Digital health is revolutionizing the landscape of global healthcare. Solutions such as telemedicine, electronic medical records, and digitally enabled devices help to provide accessible, high-quality care around the world. These services have the potential to be especially impactful in low-income areas where care provided by highly trained individuals is not as common. Digital health can empower individual patients by enabling them to manage their own healthcare journeys. It can also drive systemic change through affordable, wide-reaching services that reduce the strain on healthcare professionals and facilities in low-resource settings.
The Maternal, Newborn & Child Health Discovery & Tools team believes that the ability to leverage digital health systems can enhance care and reduce adverse birth outcomes in low-and-middle income countries. One area of focus is the stratification of pregnancy risk to ensure that patients are put on the appropriate care pathway. This can enable tertiary facilities to focus their constrained resources on high-risk pregnancies, while low-risk pregnancies are managed at lower levels of care. Antenatal Risk Stratification (ARS) is a portfolio of devices and data that predicts a pregnant woman’s risk of experiencing adverse birth outcomes in early pregnancy. Building and implementing an ARS solution requires three key steps. 1) Collect data on pregnant women (e.g., patient history, clinical data, and diagnostic results with an emphasis on ultrasound and hemoglobin assessment). 2) Use data as inputs in a robust, AI decision model that accurately predicts a pregnant woman’s risk of adverse birth outcomes. 3) Support clinical decision making by using the predicted risk to pre-emptively triage patients across different levels of the healthcare system. Through this process, ARS would enable more efficient resource allocation by sending the riskiest patients to high-level facilities, while referring low-risk patients to community or public health centers. ARS would aim to improve the quality of care for pregnant women by ensuring that they can receive the right level of care.
Developing and delivering an ARS solution will require a robust digital backbone including tools for data collection, automated analytics, and platforms that connect to patients and healthcare providers. Before ARS can be successfully implemented, a landscape of digital health devices, partners, and services must be put into place.
We seek patient-facing digital health services for pregnant women that have been developed and are actively being provided in sub-Saharan Africa (SSA). We will consider proposals for services that can support or contribute to our ARS vision via digital applications. Types of services that we would consider include:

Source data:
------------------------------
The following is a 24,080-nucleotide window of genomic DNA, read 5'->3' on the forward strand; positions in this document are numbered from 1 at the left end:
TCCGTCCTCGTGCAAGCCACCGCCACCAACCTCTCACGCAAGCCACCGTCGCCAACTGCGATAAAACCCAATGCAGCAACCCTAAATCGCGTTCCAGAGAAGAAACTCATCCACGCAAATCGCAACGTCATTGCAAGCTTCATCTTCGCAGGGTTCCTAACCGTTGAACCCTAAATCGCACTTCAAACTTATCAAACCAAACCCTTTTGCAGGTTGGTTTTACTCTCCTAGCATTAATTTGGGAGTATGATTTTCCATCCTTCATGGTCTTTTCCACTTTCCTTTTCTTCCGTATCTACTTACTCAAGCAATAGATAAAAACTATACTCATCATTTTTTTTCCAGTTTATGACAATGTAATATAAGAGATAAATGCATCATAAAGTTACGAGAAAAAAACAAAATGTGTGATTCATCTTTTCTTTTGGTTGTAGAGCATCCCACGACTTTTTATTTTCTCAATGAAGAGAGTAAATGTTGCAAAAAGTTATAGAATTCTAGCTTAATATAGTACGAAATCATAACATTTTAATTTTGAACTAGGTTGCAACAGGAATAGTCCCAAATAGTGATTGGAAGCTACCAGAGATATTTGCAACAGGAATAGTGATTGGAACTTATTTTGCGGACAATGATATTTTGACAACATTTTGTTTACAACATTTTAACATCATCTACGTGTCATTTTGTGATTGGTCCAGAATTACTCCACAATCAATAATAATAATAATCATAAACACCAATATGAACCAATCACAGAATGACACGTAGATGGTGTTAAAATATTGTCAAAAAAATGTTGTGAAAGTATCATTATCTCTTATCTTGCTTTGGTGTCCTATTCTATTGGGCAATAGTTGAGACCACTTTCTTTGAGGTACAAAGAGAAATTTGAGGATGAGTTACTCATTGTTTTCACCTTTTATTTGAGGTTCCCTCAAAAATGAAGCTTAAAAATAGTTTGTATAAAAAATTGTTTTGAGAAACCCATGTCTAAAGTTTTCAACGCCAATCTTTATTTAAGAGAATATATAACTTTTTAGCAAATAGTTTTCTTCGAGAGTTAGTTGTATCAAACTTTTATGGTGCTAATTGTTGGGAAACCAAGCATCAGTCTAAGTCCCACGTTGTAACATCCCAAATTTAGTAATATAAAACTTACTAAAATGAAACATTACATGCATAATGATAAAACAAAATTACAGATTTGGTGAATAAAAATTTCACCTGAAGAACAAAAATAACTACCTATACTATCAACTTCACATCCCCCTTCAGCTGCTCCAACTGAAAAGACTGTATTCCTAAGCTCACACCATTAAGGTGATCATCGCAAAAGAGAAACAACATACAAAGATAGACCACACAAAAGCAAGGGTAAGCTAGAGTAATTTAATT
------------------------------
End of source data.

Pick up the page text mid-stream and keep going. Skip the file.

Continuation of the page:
- Engagement: Services that increase the participation of pregnant women in digital healthcare. (E.g., a platform to provide group antenatal care or a telemedicine platform that allows pregnant women to send medical questions to doctors by text)
- Adoption of existing platforms: Services that leverage existing digital systems/platforms to support pregnant women (e.g., contacting patients about care or scheduling using an existing messaging app like WhatsApp)
- Data collection: Services that collect data from pregnant women that could support clinical care. (E.g., a mobile app that allows pregnant women to track their pregnancy through metrics such as weight and fetal movement)
- Algorithm development: Services that use data from pregnant women to assess or make predictions about their health (e.g., a web-based tool where pregnant women can input information to receive an automatic assessment on whether or not they should see a doctor)
We seek projects that will help us develop and deliver an ARS solution in sub-Saharan Africa. Proposals should endeavor to build upon existing solutions to help support ARS. Potential options include (but are not limited to):
- Researching implementation methods for a solution (e.g., conducting market research for an existing app that supports one or more of the objectives outlined above)
- Expanding the scope of a solution (e.g., translating a web-based app to mobile platforms to increase engagement)
- Adding features/functionality to a solution (e.g., adding cloud-based data collection to a mobile app)
- Improving the delivery of a solution (e.g., integrating a mobile app into an existing clinical health system)
Funding level: up to USD $500,000 for each project, with a grant term of 6 to 24 months depending on the scope of the project.
We will consider solutions that are:
- Developed and/or actively supported in sub-Saharan Africa (note: development/active support does not include cases when groups outside of SSA are testing their solutions on users in SSA)
- Delivered in sub-Saharan Africa
- Providing pregnancy-related services
- Offered directly to pregnant women (i.e., patient-facing)
- Currently available for use and interested in expansion
- Serving a substantial and active user base in sub-Saharan Africa (e.g., more than ~100 users)
- Digitally integrated (i.e., have a strong, technical component)
- Clearly linked to the development and implementation of ARS
- Reaching women in both rural and urban areas in sub-Saharan Africa (note: this is a preference, not a requirement)
We will not consider solutions that are:
- Exclusively developed and maintained outside of sub-Saharan Africa
- Currently unavailable to pregnant women in sub-Saharan Africa
- Unrelated to pregnancy
- Targeted primarily towards health-care providers (e.g., doctors or health centers)
- Still in a proof-of-concept state (e.g., an idea for an app that has not yet been developed)
- Still being beta tested (e.g., an app that is not being offered to the general public)
- Primarily analog (i.e., are not digital services)
- Unrelated to the development and implementation of ARS